Accordingly, we affirm in part and reverse in part and remand for further proceedings consistent with this Opinion. We affirm the trial court's sustaining of a demurrer as to the amended complaint's count one argument concerning a cause of action for wrongful discharge violative of public policy and reverse the sustaining of a demurrer as to the count one claim that the discharge was performed with specific intent to harm. Further, we affirm the granting of the demurrer as to counts two and three. In view of appellant's earlier election not to file a second amended complaint, but electing to appeal, and considering that from *532 the face of the complaint already once-amended, any further attempt to amend would be unavailing, we do not grant appellant an opportunity to further amend her amended complaint.

Affirmed in part, reversed in part and remanded for proceedings consistent with this Opinion.

Jurisdiction relinquished.

Concurring and Dissenting Opinion by CERCONE, J.

CERCONE, Judge, concurring and dissenting:

I cannot accept the view set forth in the majority's decision that this court is incapable of affording relief to a responsible employee for an arbitrary and retaliatory discharge from employment when that employee sought to perform a basic duty implicit in her office as a social worker at the Hoffman Homes for Youth. I therefore dissent.

For more than nine years appellant Margaret Mudd was employed by Hoffman Homes as a social worker. On February 1, 1982 she was informed by the agency's executive director Gerald Hagmayer that he would fire her unless she voluntarily resigned. Mudd did not resign and, subsequently, she was given notice of termination on March 1, 1982, to be effective April 30, 1982. The majority now holds, while admitting a public policy interest in prohibiting activity involving illegal drugs and controlled substances, that the mere fact that Hoffman Homes alleged "a plausible and legitimate reason for appellant's termination, i.e. the preservation of normal management operating procedures" is sufficient to uphold the lower court's grant of appellees' preliminary objections. I am unable to agree that the appellees' claimed interest in "normal operating procedures" is of sufficient weight to supersede what I perceive to be facts which raise a clear mandate of public policy interest.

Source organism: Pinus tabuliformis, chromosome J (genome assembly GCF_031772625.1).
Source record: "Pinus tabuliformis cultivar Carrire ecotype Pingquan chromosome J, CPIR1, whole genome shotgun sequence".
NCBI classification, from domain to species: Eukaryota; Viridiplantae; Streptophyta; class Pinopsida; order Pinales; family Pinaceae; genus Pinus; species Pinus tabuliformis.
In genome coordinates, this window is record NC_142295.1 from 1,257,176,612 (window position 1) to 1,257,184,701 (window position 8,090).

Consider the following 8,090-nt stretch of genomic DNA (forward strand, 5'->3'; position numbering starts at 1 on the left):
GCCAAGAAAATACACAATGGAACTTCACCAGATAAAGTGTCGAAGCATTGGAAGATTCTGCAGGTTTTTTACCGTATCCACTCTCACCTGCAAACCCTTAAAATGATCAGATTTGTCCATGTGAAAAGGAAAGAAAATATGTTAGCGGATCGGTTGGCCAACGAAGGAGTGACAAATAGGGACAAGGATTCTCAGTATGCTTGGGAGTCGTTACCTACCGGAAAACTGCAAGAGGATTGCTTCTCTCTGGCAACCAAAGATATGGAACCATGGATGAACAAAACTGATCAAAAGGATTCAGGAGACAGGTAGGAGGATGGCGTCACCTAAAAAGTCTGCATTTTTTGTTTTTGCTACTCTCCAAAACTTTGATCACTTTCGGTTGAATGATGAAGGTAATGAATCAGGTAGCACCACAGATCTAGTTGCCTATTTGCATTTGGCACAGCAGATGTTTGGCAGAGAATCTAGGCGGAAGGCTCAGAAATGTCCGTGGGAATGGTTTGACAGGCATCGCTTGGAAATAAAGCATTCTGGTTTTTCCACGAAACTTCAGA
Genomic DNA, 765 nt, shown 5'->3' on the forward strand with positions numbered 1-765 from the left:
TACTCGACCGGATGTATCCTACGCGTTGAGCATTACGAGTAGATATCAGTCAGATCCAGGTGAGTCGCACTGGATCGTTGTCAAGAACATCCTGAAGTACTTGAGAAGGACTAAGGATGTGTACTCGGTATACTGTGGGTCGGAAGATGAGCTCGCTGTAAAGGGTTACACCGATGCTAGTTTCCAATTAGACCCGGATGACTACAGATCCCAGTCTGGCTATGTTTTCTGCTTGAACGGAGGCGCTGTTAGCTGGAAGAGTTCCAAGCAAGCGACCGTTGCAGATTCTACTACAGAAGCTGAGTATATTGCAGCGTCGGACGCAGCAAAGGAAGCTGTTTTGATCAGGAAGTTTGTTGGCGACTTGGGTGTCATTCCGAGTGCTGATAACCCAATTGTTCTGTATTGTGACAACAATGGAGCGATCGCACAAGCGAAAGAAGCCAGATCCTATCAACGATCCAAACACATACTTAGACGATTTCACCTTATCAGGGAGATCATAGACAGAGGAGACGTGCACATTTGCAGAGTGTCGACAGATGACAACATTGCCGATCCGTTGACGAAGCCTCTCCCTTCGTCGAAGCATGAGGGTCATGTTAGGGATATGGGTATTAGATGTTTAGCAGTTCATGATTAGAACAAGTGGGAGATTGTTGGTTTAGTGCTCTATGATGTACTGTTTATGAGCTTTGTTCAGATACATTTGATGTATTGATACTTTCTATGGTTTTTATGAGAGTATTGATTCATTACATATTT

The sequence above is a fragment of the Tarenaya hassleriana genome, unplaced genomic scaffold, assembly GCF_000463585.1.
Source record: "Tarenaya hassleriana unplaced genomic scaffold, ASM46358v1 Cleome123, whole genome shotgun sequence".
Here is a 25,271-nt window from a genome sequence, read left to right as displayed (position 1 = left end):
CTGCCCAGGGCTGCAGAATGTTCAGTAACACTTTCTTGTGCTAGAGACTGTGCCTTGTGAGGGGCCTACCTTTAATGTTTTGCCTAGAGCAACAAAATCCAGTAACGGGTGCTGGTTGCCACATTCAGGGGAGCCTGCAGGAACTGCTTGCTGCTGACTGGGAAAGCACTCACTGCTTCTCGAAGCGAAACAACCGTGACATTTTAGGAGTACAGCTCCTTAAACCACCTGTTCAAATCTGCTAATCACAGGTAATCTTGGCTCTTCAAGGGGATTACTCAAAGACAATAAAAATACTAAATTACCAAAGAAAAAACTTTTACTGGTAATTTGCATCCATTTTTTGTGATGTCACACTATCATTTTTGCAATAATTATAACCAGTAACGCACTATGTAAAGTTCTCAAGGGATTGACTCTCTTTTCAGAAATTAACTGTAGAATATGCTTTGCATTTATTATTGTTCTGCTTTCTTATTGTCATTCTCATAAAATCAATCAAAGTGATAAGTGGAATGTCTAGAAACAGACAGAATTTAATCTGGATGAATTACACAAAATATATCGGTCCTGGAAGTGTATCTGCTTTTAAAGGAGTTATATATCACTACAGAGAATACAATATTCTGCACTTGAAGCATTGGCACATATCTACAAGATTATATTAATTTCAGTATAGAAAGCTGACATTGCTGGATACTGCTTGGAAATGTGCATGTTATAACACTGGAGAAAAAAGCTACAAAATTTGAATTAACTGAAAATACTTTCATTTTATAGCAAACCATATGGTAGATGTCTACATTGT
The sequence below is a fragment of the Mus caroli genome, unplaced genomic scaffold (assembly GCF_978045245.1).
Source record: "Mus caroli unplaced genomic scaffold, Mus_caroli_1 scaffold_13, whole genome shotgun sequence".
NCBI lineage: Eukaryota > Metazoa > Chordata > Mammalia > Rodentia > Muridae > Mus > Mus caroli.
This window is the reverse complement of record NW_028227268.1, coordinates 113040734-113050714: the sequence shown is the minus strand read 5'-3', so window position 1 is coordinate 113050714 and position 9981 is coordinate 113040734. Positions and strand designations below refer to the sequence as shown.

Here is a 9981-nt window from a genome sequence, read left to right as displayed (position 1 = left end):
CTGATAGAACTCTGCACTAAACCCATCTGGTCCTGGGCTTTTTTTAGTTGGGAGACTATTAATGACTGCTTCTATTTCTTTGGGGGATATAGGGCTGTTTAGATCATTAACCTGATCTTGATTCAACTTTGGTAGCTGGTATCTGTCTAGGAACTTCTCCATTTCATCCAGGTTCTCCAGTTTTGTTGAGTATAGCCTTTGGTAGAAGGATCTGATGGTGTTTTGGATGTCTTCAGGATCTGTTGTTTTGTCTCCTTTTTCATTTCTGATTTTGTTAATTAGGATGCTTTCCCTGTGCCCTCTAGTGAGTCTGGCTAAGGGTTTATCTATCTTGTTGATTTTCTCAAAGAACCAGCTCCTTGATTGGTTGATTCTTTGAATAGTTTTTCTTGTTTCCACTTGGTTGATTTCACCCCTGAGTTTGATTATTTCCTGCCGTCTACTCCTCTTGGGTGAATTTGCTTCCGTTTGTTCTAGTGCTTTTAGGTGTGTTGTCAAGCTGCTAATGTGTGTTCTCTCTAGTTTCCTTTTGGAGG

In an amended complaint, dismissed by the order now on appeal, Mudd alleged in paragraph 9:

*533 When Mrs. Mudd learned about this drug-related incident, she became very alarmed that an act of child abuse had occurred at HHY. [emphasis added]

At paragraph 13, she alleged:

When Mrs. Mudd contacted the HHY Board of Directors, she did so in fulfillment of her moral and professional duties as a social worker and in accordance with the legal duties imposed upon her by the Pennsylvania Child Protective Services Law, Act of November 26, 1975, P.L. 438, No. 124, § 1, 11 P.S. 2201 et seq.

By setting forth these concerns, Mudd was pleading the public policy issues which she would later be required to prove at trial. The majority concludes that because appellant did not state relevant federal and state laws regarding illegal drugs it would not address their possible application. I find no authority which requires a party to plead relevant statutory authority, in a complaint, to raise an issue of public policy and, therefore, I disagree with the majority's conclusion that this aspect of the public policy debate should be disregarded. As to Mudd's claim of duty pursuant to the Child Protective Services Law, the majority frames the public policy issue in terms of Mudd's failure to abide by internal operating procedures rather than reviewing the public policy issue in terms of the alleged child abuse.

In Yaindl v. Ingersoll-Rand Company, Inc., 281 Pa.Super. 560, 422 A.2d 611 (1980), a panel of this Court was called upon to review an action for wrongful discharge and stated: